PPRuNe Forums

PPRuNe Forums (https://www.pprune.org/)
-   Australia, New Zealand & the Pacific (https://www.pprune.org/australia-new-zealand-pacific-90/)
-   -   Government Loan to Virgin Australia (https://www.pprune.org/australia-new-zealand-pacific/631164-government-loan-virgin-australia.html)

LostWanderer 14th May 2020 07:54


Originally Posted by chookcooker (Post 10782044)
Meanwhile IATA thinks international travel to recover in 2023

https://amp.news.com.au/travel/trave...fc5fa0b325b073

itís well accepted domestic to recover much sooner.

the article referring to CAPA predictions for second half 2020 is ridiculous. Pretty sure every interested party is thinking slightly longer term than this year.

2023 would be great, Iíve seen estimates ranging from December this year through 2027 by experts now.

Youíre right that any buyer would be looking longer term, I guess it depends how much money they bring to the table with them and how long they can hold out til things get better someday, whenever that may be. I still think these administrators from all accounts are selling a farcically impossible dream and according to a few articles now, buyers appear to be catching on to the game.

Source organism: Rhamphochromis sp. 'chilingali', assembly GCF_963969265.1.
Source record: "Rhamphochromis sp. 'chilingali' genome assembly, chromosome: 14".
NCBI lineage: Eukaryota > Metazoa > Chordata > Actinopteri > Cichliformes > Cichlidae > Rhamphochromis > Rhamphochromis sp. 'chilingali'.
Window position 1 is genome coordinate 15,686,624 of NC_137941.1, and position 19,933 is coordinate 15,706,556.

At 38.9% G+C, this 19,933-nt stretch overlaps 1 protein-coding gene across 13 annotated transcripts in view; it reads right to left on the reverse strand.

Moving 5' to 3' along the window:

junior.VH-LFA 14th May 2020 08:10

Genuine question, can someone please explain to me how any business in administration is able to make demands on potential mew owners/investors about how they should run said business? I know it's not the same by a long shot but it feels like buying a train set and being told when and how you can use it.

chookcooker 14th May 2020 08:13


Originally Posted by LostWanderer (Post 10782056)
2023 would be great, Iíve seen estimates ranging from December this year through 2027 by experts now.